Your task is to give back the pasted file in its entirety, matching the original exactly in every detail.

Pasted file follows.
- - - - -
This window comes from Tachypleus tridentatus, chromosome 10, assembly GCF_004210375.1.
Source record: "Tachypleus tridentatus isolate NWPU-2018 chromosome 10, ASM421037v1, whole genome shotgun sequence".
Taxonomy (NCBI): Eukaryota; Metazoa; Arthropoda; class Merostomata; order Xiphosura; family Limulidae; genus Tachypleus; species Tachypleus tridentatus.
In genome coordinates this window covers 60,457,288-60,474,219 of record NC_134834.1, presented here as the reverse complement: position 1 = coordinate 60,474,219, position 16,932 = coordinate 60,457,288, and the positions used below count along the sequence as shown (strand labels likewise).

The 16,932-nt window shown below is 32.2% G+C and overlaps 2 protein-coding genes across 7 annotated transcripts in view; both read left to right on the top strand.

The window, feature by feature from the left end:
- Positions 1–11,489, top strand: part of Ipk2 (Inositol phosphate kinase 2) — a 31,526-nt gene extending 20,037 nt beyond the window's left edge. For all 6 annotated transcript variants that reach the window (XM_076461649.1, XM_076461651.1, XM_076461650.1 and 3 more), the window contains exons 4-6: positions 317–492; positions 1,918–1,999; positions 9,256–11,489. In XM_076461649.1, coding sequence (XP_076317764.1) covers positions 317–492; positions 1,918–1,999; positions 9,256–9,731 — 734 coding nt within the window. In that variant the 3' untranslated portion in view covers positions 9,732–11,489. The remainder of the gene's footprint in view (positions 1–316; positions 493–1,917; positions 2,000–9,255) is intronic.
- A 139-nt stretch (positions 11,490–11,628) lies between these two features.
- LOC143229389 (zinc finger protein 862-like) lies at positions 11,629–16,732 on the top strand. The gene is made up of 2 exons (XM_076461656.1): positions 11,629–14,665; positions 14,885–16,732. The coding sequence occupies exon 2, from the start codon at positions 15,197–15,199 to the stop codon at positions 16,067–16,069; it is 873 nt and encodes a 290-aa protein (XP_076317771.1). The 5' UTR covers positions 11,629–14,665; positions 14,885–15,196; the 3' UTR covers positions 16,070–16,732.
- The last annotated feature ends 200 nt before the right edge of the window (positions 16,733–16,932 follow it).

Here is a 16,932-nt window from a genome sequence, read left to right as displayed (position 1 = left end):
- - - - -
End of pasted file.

This window comes from Tachypleus tridentatus, chromosome 10, assembly GCF_004210375.1.
Source record: "Tachypleus tridentatus isolate NWPU-2018 chromosome 10, ASM421037v1, whole genome shotgun sequence".
Taxonomy (NCBI): Eukaryota; Metazoa; Arthropoda; class Merostomata; order Xiphosura; family Limulidae; genus Tachypleus; species Tachypleus tridentatus.
In genome coordinates this window covers 60,457,288-60,474,219 of record NC_134834.1, presented here as the reverse complement: position 1 = coordinate 60,474,219, position 16,932 = coordinate 60,457,288, and the positions used below count along the sequence as shown (strand labels likewise).

The 16,932-nt window shown below is 32.2% G+C and overlaps 2 protein-coding genes across 7 annotated transcripts in view; both read left to right on the top strand.

The window, feature by feature from the left end:
- Positions 1–11,489, top strand: part of Ipk2 (Inositol phosphate kinase 2) — a 31,526-nt gene extending 20,037 nt beyond the window's left edge. For all 6 annotated transcript variants that reach the window (XM_076461649.1, XM_076461651.1, XM_076461650.1 and 3 more), the window contains exons 4-6: positions 317–492; positions 1,918–1,999; positions 9,256–11,489. In XM_076461649.1, coding sequence (XP_076317764.1) covers positions 317–492; positions 1,918–1,999; positions 9,256–9,731 — 734 coding nt within the window. In that variant the 3' untranslated portion in view covers positions 9,732–11,489. The remainder of the gene's footprint in view (positions 1–316; positions 493–1,917; positions 2,000–9,255) is intronic.
- A 139-nt stretch (positions 11,490–11,628) lies between these two features.
- LOC143229389 (zinc finger protein 862-like) lies at positions 11,629–16,732 on the top strand. The gene is made up of 2 exons (XM_076461656.1): positions 11,629–14,665; positions 14,885–16,732. The coding sequence occupies exon 2, from the start codon at positions 15,197–15,199 to the stop codon at positions 16,067–16,069; it is 873 nt and encodes a 290-aa protein (XP_076317771.1). The 5' UTR covers positions 11,629–14,665; positions 14,885–15,196; the 3' UTR covers positions 16,070–16,732.
- The last annotated feature ends 200 nt before the right edge of the window (positions 16,733–16,932 follow it).

Here is a 16,932-nt window from a genome sequence, read left to right as displayed (position 1 = left end):